Best viewed in
Tain is a royal burgh and parish in the County of Ross, in the Highlands of Scotland. The name derives from the nearby River Tain, the name of which comes from an Indo-European root meaning 'flow'.
Tain was granted its first royal charter in 1066, making it Scotland's oldest royal burgh, commemorated in 1966 with the opening of the Rose Garden by Queen Elizabeth, the Queen Mother. The 1066 charter, granted by King Malcolm III, confirmed Tain as a sanctuary, where people could claim the protection of the church, and an immunity, in which resident merchants and traders were exempt from certain taxes. These led to the development of the town.
Little is known of earlier history although the town owed much of its importance to Duthac. He was an early Christian figure, perhaps 8th or 9th century, whose shrine had become so important by 1066 that it resulted in the royal charter. The ruined chapel near the mouth of the river was said to have been built on the site of his birth. Duthac became an official saint in 1419 and by the late Middle Ages his shrine was an important places of pilgrimage in Scotland. King James IV came at least once a year throughout his reign to achieve both spiritual and political aims.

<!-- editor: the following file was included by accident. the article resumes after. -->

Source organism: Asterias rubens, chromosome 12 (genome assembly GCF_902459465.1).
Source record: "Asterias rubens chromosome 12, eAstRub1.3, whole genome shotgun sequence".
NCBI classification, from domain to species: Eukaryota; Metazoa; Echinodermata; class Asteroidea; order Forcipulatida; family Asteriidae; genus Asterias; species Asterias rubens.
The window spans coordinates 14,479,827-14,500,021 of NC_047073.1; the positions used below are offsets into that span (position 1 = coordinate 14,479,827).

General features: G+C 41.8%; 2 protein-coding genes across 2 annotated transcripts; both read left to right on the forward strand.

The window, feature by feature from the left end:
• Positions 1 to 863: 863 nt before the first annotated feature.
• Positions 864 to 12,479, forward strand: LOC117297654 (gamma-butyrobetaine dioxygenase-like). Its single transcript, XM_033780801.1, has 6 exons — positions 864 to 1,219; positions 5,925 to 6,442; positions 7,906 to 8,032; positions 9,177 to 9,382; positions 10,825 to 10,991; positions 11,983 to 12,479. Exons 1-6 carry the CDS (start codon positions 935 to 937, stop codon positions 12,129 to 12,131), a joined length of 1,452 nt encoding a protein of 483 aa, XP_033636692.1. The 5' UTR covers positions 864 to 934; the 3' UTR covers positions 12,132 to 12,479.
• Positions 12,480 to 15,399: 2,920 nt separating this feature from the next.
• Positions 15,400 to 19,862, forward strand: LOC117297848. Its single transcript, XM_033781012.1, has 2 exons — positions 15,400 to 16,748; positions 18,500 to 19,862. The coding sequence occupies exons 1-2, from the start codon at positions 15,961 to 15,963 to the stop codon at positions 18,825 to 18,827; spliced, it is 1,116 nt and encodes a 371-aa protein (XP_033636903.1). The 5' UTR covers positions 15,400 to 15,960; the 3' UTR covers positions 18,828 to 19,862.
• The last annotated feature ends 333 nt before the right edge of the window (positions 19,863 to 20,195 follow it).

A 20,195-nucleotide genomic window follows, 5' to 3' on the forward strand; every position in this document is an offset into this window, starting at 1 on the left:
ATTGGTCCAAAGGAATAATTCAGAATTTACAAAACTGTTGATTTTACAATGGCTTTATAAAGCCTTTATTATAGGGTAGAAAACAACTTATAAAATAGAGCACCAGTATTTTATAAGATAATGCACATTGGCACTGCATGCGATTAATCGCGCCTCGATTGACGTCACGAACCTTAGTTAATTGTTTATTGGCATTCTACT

A leading landowning family of the area, the Clan Munro, provided political and religious figures to the town, including the dissenter Rev John Munro of Tain (died ca. 1630).
The early Duthac Chapel was the center of a sanctuary. Fugitives were by tradition given sanctuary in several square miles marked by boundary stones. During the First War of Scottish Independence, Robert the Bruce sent his wife and daughter to the sanctuary for safety. The sanctuary was violated and they were captured by forces loyal to William II, Earl of Ross who handed them over to Edward I of England. The women were taken to England and kept prisoner for several years.